catalogue of Bromeliads used for various projects by - © Lloyd Godman
is a catalogue of bromeliads used by Lloyd godman for his various installations
and photosynthesis projects - the collection of pants he accessed in
New Zealand from 1996 - 2004 was collected from a wide range of sources,
while most were brought from Greens Bromeliads, some were also donated
by the Dunedin Botanical Gardens. Later in 2004 these plants were either
sold or given away with his move to Australia.
Lloyd is at present re-establishing his collection where he now lives
Lexicon of Bromeliads: A
resource by Lloyd Godman
Genus - Billbergia :Sub- family- Bromelioideae: Family - Bromeliad
Blthough Billbergias produce flowers that are shot lived, they are very spectacular. These very hardy plants often have few leaves but they form in such a manner as to produce tall tubular structu res that hold deep reservoirs of water. These leaves are often dusted with silver bands, or the plant may take on an over all silver dusting. They like average to warm temperatures (60-85 degrees C, 16-30 degrees F), but some will tolerate temperatures near freezing for short periods. Many grow well as epiphytes on trees.
Plants are marked NZ for those collected in New Zealand - or Aust - for the new plants collected since coming to Australia
Taxonomy (systematics) is the science of classifying plants and animals by evaluating shared features and organizing them into a hierarchy based on these relationships. The basic taxonomic units or taxa (singular: taxon) are species. Every species is given an internationally recognized two part name (binomial) by which it is known. The first part of this name is called the Genus and the second part the Species. More closely related plants within the family, which share some general/generic features, are grouped in the same genus thus the genus/species describe the taxon generically/specifically. Unlike common names which can vary from region to region, a species' binomial name is unique and precise. The name is usually derived from Latin or Greek (or a modern word that has been Latinized). Genus names are always capitalized and species names always start with a lower case letter. Species names often are descriptive (xanthocalyx - with yellow flowers), indicate a place of origin (brasiliensis - from Brasil), or are honorific, named after the collector or other person worthy of the the honor of being immortalized in the taxonomic nomenclature (fosteriana - in honor of Mulford Foster).
Bromeliads belong to the family Bromeliaceae and are members of the Class Liliopsida (monocots). Monocots comprise one quarter of all flowering plants and include some of the largest and most well known groups of plants: orchids, palms, grasses. Traditionally the family Bromeliaceae has been divided into three subfamilies: Pitcairnioideae, Bromelioideae and Tillandsioideae.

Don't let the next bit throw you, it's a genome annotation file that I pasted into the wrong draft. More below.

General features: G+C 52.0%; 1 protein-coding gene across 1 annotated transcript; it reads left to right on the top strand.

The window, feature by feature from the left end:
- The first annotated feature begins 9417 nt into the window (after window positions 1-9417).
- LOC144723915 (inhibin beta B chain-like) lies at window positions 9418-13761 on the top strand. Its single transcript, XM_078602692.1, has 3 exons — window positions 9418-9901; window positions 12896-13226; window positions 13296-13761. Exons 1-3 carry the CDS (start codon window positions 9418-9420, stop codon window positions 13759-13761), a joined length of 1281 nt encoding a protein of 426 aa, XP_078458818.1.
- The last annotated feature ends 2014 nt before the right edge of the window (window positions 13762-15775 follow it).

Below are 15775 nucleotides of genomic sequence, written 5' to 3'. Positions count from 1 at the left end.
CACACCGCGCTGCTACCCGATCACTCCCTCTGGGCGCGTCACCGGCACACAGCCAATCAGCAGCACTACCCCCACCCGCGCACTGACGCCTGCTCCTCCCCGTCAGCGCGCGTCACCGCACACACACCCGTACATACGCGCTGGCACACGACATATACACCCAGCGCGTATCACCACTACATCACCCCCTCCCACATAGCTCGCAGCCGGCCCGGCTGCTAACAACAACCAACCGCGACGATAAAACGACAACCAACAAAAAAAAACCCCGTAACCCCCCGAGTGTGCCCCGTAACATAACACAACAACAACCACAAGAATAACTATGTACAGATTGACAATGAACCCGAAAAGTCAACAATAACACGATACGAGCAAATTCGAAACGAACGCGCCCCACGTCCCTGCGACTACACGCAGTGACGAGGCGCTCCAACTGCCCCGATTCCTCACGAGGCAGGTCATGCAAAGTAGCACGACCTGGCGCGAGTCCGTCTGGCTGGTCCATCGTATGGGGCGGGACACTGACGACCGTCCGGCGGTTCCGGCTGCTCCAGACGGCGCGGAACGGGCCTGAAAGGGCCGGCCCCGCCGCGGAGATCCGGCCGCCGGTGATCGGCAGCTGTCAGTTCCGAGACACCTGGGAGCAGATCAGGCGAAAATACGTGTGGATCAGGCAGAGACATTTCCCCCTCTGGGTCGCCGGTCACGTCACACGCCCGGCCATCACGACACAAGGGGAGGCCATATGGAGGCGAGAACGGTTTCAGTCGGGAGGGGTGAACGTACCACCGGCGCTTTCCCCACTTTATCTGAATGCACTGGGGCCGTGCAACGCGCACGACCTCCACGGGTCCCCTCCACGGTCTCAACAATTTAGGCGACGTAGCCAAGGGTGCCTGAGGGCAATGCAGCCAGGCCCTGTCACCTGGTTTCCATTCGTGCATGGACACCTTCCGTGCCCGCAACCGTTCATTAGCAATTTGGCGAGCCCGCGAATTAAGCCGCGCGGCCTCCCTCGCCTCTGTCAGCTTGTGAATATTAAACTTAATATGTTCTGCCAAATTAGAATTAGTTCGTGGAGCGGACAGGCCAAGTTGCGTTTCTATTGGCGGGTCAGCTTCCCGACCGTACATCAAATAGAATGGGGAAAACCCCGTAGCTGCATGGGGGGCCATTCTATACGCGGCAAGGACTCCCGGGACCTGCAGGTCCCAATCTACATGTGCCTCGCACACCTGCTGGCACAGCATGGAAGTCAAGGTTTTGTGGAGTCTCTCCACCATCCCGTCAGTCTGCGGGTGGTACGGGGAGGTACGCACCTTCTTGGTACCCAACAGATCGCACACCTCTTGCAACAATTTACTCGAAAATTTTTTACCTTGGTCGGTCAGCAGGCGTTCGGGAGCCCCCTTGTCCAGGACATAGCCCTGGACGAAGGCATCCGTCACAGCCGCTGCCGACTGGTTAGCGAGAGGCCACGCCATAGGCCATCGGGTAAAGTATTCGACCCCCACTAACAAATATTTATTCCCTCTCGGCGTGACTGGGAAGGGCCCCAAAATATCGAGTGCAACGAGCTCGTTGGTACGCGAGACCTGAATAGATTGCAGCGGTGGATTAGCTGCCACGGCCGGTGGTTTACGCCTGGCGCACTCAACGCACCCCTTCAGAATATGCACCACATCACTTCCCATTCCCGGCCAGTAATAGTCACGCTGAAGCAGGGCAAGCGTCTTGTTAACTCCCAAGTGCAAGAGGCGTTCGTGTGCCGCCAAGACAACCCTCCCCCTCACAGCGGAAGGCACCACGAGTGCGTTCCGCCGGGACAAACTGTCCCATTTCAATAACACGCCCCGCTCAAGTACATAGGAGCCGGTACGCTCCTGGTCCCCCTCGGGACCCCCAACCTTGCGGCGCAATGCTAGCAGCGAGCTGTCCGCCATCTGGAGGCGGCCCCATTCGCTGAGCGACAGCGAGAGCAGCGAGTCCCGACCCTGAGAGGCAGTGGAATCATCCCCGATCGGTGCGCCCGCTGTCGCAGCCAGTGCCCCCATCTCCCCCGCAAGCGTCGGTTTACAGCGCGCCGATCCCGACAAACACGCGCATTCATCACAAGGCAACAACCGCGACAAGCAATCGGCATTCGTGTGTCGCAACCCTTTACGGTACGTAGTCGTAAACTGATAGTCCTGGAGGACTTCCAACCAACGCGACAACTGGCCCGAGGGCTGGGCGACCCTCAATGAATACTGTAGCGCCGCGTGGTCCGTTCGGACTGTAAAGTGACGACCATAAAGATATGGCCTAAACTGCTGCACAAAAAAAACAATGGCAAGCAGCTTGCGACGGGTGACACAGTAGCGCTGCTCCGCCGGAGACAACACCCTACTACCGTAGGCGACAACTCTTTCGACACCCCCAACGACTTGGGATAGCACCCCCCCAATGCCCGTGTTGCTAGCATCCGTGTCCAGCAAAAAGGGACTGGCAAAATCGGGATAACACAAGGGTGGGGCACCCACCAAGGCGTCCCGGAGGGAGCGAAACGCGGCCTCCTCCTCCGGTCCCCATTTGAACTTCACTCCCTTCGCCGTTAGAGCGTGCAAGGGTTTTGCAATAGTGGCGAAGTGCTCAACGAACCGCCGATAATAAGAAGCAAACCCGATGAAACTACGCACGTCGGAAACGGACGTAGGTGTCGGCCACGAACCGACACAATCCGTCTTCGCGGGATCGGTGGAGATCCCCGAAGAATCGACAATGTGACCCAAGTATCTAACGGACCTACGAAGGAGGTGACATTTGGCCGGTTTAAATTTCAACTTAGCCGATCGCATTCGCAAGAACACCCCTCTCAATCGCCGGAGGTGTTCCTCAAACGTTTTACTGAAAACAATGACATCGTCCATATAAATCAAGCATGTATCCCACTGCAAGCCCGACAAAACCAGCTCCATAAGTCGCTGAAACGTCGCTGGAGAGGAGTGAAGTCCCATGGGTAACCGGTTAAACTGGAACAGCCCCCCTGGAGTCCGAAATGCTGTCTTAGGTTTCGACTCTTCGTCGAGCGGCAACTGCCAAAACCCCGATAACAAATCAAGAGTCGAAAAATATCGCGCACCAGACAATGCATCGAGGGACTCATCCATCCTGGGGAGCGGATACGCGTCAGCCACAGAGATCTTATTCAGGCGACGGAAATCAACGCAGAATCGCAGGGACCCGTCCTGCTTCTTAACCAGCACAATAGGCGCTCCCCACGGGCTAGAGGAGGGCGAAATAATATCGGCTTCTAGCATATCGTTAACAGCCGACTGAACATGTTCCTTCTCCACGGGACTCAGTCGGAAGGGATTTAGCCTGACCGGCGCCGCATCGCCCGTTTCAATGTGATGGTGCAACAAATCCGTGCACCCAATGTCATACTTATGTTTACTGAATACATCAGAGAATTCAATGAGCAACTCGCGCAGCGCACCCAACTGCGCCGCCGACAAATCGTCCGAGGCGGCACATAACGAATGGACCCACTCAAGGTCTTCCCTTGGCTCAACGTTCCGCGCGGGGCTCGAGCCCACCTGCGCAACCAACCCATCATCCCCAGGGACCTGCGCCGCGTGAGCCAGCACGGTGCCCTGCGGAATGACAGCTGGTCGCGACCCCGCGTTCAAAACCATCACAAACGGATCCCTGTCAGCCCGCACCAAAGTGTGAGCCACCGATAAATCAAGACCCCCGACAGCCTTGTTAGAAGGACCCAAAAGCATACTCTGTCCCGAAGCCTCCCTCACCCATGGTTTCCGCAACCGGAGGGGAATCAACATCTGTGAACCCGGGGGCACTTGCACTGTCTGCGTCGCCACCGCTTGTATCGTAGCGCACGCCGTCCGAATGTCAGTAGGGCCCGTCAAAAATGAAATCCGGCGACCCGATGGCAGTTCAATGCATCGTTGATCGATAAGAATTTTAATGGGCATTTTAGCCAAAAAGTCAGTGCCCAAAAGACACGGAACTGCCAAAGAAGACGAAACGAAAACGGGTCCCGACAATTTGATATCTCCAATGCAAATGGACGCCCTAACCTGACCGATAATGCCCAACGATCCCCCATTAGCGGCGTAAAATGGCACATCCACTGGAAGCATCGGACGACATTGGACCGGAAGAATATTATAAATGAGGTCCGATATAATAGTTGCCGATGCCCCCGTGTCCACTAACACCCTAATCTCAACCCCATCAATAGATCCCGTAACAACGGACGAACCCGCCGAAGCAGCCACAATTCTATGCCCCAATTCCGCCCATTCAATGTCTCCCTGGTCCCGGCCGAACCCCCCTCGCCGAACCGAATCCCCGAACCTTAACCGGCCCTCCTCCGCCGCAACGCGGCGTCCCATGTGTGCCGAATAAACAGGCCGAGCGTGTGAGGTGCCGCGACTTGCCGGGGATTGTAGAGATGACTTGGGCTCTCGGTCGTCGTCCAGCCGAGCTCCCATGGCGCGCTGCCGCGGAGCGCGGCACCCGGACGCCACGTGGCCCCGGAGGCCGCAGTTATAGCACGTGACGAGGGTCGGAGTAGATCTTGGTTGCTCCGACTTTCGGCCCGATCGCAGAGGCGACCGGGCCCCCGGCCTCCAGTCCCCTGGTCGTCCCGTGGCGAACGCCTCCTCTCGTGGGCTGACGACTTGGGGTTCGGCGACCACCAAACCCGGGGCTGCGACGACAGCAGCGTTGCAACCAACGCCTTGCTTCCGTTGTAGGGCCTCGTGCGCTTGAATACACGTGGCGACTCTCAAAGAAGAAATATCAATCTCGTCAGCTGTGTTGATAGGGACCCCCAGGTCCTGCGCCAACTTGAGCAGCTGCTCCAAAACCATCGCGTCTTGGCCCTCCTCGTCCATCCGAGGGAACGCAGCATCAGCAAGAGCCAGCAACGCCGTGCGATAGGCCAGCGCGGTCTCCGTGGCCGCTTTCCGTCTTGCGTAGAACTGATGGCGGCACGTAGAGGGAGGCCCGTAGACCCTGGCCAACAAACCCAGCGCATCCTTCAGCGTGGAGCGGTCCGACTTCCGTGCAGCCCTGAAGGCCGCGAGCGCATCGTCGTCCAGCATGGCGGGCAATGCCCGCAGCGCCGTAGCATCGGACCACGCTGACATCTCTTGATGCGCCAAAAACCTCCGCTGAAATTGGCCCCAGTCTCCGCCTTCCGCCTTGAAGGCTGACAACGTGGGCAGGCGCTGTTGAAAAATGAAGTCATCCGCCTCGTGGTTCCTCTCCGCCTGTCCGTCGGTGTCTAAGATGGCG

This subfamily contains the most ancestral bromeliads and many resemble the grass family from which they evolved. Almost all are terrestrial and rely on an extensive root system for their moisture and nutrients. They are generally spiny leaved and have dry capsules with small wingless seeds.
This subfamily is the most diverse containing the greatest number of genera (but the least number of species). Most species in this subfamily are epiphytic and characterized by a rosette-like form many forming a water holding tank. They generally have spiny leaves and berry like fruits containing wet seeds which are often distributed by birds and animals who consume the fruits.
This subfamily contains very few genera but includes the most number of species. Most of the members of this subfamily are epiphytes. All have spineless leaves and their fruit is a dry capsule containing winged seeds which are usually dispersal by breezes. The feathery plumes also help the seed to adhere to a suitable epiphytic surface for germination. This subfamily has special adaptations for survival in very dry (xeric) conditions.
Recent studies (most prominently the one cited below) have used DNA analysis to examine the relationship between the genera of Bromeliaceae. The results confirmed that the Tillandsioideae and Bromelioideae subfamilies are monophyletic (derived from a single ancestral form). Pitcairnioideae, however, was found to be paraphyletic and required five new groups to be split from it in order for Pitcairnioideae and the newly created subfamilies to all be monophyletic as well. This new reorganization of the genera within the most ancestral subfamily (Pitcairnioideae) hopefully now comes closer to representing their true evolutionary (phylogenetic) relationships.
As part of the DNA sequencing it was determined that the monospecific genus Ayensua (containing only Ayensua uaipanensis) actually belonged in the genus Brocchinia. Additionaly, another troublesome species (Brocchinia serrata) was found to have no relation to the other members of its genus and was separated into a newly created genus Sequencia. So while Ayensua was lost in the new organization the number of genera remains at 58 with the addition of Sequencia (the name a tribute to its origin as a result of DNA sequencing).
A PDF version of the research paper describing these DNA-based changes to the taxonomy of the bromeliad family can be found on the University of Wisconsin's website by following the link below: